Cost effective steam driven ro plant for brackish groundwater
In India, availability of water is reducing steadily as population grows. It was estimated that by 2020, India will become a water-stressed nation. Groundwater is the major source of water in the country, with 85% of the population dependent on it. While the urban water supply predominately uses surface and ground water, nearly 70% of drinking water requirements in rural India are met by ground water. The quality of ground water is variable and fails to meet the drinking water requirements in many areas. Frequently it is brackish or contaminated with excess fluoride, arsenic, iron, or microorganisms.
Desalination is an energy intensive process. In desalination based on membrane Reverse Osmosis (RO), energy is consumed solely in the form of electricity, in amounts depending on the influent character i.e. brackish or seawater. The consumption of energy increases with the level of salinity in the feed water.
The most prudent use of energy may be achieved by combining thermal sources of energy with membrane RO technology. Very little work has been reported to explore this idea so far. Only a few researchers tried connecting the RO process with solar thermal power plants.
COUPLING ENERGY SOURCE WITH RO
In a membrane or RO process, a conventional pressure pump system delivers water at a constant rate irrespective of the concentration level of feed water, whereas in the batch system proposed here, a coupling mechanism gradually increases the pressure, as per the requirement due to the increment in osmotic pressure. The batch system thus provides lower energy consumption, and less reject per unit of produced clean water.
In this machine, the power piston moves along a horizontal axis and, with the help of the linkage mechanism, transfers power to the water piston moving along a vertical axis. The unit is bulky and complicated to construct due to movement of pistons along these mutually perpendicular axes.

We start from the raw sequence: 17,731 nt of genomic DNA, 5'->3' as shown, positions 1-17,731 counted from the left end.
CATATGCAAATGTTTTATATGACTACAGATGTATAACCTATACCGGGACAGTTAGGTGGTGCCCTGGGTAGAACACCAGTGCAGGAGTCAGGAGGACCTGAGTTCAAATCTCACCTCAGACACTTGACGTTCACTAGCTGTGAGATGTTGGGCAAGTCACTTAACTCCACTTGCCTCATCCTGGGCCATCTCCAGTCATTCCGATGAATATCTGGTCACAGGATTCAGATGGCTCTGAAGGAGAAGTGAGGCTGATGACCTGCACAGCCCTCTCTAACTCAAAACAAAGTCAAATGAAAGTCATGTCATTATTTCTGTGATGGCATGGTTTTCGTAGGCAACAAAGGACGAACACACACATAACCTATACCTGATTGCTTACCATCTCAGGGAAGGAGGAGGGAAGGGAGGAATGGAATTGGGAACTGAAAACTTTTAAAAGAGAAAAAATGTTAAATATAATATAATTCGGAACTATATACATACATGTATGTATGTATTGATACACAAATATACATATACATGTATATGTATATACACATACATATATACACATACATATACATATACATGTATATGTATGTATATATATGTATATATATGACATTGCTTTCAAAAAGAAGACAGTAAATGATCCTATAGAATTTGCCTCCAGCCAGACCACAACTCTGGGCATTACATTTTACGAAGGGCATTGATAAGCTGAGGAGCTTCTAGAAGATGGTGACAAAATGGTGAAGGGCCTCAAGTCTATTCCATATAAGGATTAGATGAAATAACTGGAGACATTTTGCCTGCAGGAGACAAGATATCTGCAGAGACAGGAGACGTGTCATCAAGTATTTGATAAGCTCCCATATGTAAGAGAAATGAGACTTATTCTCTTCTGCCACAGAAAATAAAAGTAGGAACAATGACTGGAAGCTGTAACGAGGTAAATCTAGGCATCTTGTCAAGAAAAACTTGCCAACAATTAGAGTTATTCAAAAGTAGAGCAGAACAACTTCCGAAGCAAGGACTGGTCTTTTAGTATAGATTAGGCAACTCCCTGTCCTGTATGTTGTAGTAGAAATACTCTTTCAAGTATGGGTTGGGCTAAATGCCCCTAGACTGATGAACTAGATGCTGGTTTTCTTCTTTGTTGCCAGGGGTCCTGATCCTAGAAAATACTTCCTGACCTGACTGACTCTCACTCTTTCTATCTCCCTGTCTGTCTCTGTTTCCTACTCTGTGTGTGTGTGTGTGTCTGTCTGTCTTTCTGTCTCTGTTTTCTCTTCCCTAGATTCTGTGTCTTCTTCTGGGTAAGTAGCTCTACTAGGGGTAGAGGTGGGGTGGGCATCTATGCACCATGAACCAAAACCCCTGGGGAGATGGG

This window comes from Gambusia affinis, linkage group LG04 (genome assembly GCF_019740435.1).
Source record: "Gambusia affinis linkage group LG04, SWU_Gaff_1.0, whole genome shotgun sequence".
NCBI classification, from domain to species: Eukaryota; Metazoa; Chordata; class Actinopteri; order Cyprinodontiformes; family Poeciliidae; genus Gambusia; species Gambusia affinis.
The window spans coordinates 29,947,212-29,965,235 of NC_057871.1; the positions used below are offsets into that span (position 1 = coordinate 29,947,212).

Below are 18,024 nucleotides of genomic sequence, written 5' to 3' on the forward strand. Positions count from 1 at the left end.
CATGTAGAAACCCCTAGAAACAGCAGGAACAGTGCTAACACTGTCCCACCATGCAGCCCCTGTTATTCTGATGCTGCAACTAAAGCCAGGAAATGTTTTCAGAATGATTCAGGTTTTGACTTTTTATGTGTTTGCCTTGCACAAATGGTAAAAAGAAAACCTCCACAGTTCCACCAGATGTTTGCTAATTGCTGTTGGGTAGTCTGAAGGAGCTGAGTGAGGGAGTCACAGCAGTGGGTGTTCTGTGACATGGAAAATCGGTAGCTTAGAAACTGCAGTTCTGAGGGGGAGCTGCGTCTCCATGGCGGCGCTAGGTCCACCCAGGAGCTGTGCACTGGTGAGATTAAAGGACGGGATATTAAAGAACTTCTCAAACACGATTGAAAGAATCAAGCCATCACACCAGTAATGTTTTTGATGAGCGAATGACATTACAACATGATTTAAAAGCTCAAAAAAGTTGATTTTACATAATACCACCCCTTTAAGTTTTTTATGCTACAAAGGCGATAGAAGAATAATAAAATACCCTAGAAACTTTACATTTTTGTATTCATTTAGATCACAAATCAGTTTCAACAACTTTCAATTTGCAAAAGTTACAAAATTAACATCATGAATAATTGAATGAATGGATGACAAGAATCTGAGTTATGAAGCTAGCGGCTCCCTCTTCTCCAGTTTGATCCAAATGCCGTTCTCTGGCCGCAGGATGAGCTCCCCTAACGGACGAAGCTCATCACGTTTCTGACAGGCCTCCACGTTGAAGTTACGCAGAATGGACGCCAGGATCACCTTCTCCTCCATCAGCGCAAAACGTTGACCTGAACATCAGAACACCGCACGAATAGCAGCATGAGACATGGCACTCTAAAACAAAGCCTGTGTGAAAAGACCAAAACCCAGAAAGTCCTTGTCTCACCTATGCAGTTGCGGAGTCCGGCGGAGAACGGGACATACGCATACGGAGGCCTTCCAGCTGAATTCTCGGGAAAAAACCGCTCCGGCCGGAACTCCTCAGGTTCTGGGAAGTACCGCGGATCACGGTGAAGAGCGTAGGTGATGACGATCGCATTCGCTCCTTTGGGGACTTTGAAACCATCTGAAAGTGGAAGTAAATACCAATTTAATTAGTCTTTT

A steam-Rankine cycle has been designed to drive mechanically a batch-RO system that achieves high recovery, without the high energy penalty typically incurred in a continuous-RO system. The steam may be generated by solar panels, biomass boilers, or as an industrial by product. A steam-jacketed arrangement has been designed for isothermal expansion and improved thermodynamic efficiency. Based on detailed heat transfer and cost calculations, a gain output ratio of 69-162 is predicted, enabling water to be treated at a cost of 71 Indian Rupees/m3 at small-scale. Costs will reduce with scale-up. Plants may be designed for a wide range of outputs, from 5 m3/day, up to commercial versions producing, 300 m3/day of clean water from brackish groundwater.
These key factors are of high importance whilst coupling any energy source with reverse osmosis process:
- 1. Appropriate variation of mechanical advantage to minimize change in net driving pressure.
- 2. Forces on pistons should not be too high to avoid high capital and maintenance costs.
- 3. Net drive pressure above 30-35 bar should be avoided, as heavy duty piping and connections will be needed. Lower pressure also increases the life of the membrane.
- 4. Designs with less cycle time and higher are preferred, but not at the cost of specific energy consumption
- 5. The unit should tolerate a range of pressure, meaning that if it gives best performance at certain pressure P, it should all perform well over a range say P± 1bar. This will ensure robustness in process.